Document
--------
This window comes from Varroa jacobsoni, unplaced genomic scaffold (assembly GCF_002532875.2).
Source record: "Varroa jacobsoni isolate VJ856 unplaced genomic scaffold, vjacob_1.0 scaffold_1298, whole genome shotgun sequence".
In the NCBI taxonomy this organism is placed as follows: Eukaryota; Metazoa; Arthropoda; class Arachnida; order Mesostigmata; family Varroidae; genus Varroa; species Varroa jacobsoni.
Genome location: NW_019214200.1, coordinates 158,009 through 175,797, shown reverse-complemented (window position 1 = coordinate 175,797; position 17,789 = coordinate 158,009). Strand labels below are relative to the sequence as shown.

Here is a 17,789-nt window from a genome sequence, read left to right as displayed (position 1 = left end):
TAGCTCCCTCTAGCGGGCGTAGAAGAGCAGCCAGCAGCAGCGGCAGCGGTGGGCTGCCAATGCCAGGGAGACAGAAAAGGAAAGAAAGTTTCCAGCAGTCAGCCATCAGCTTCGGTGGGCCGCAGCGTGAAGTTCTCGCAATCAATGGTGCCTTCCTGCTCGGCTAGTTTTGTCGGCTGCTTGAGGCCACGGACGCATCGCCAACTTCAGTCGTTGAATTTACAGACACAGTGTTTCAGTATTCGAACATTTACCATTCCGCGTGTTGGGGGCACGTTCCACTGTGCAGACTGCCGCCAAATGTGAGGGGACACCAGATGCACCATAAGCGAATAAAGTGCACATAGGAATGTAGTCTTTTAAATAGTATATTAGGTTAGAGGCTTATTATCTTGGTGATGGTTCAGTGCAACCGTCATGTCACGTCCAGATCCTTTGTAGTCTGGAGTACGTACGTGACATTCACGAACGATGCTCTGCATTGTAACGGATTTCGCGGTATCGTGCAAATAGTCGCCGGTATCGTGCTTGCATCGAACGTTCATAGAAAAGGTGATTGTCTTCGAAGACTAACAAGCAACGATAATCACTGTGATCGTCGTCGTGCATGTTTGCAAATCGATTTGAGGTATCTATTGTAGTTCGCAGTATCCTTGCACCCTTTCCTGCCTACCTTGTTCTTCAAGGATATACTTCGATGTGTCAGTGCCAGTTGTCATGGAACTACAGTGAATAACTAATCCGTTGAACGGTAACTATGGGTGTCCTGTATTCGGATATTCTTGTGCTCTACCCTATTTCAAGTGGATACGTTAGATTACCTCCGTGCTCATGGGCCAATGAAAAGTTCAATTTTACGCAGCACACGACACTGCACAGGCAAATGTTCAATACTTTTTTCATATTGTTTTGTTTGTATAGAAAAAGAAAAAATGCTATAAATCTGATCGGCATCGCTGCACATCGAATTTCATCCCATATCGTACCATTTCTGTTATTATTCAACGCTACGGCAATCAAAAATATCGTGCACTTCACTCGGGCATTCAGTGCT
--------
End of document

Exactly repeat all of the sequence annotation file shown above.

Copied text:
This window comes from Varroa jacobsoni, unplaced genomic scaffold (assembly GCF_002532875.2).
Source record: "Varroa jacobsoni isolate VJ856 unplaced genomic scaffold, vjacob_1.0 scaffold_1298, whole genome shotgun sequence".
In the NCBI taxonomy this organism is placed as follows: Eukaryota; Metazoa; Arthropoda; class Arachnida; order Mesostigmata; family Varroidae; genus Varroa; species Varroa jacobsoni.
Genome location: NW_019214200.1, coordinates 158,009 through 175,797, shown reverse-complemented (window position 1 = coordinate 175,797; position 17,789 = coordinate 158,009). Strand labels below are relative to the sequence as shown.

Here is a 17,789-nt window from a genome sequence, read left to right as displayed (position 1 = left end):
TAGCTCCCTCTAGCGGGCGTAGAAGAGCAGCCAGCAGCAGCGGCAGCGGTGGGCTGCCAATGCCAGGGAGACAGAAAAGGAAAGAAAGTTTCCAGCAGTCAGCCATCAGCTTCGGTGGGCCGCAGCGTGAAGTTCTCGCAATCAATGGTGCCTTCCTGCTCGGCTAGTTTTGTCGGCTGCTTGAGGCCACGGACGCATCGCCAACTTCAGTCGTTGAATTTACAGACACAGTGTTTCAGTATTCGAACATTTACCATTCCGCGTGTTGGGGGCACGTTCCACTGTGCAGACTGCCGCCAAATGTGAGGGGACACCAGATGCACCATAAGCGAATAAAGTGCACATAGGAATGTAGTCTTTTAAATAGTATATTAGGTTAGAGGCTTATTATCTTGGTGATGGTTCAGTGCAACCGTCATGTCACGTCCAGATCCTTTGTAGTCTGGAGTACGTACGTGACATTCACGAACGATGCTCTGCATTGTAACGGATTTCGCGGTATCGTGCAAATAGTCGCCGGTATCGTGCTTGCATCGAACGTTCATAGAAAAGGTGATTGTCTTCGAAGACTAACAAGCAACGATAATCACTGTGATCGTCGTCGTGCATGTTTGCAAATCGATTTGAGGTATCTATTGTAGTTCGCAGTATCCTTGCACCCTTTCCTGCCTACCTTGTTCTTCAAGGATATACTTCGATGTGTCAGTGCCAGTTGTCATGGAACTACAGTGAATAACTAATCCGTTGAACGGTAACTATGGGTGTCCTGTATTCGGATATTCTTGTGCTCTACCCTATTTCAAGTGGATACGTTAGATTACCTCCGTGCTCATGGGCCAATGAAAAGTTCAATTTTACGCAGCACACGACACTGCACAGGCAAATGTTCAATACTTTTTTCATATTGTTTTGTTTGTATAGAAAAAGAAAAAATGCTATAAATCTGATCGGCATCGCTGCACATCGAATTTCATCCCATATCGTACCATTTCTGTTATTATTCAACGCTACGGCAATCAAAAATATCGTGCACTTCACTCGGGCATTCAGTGCT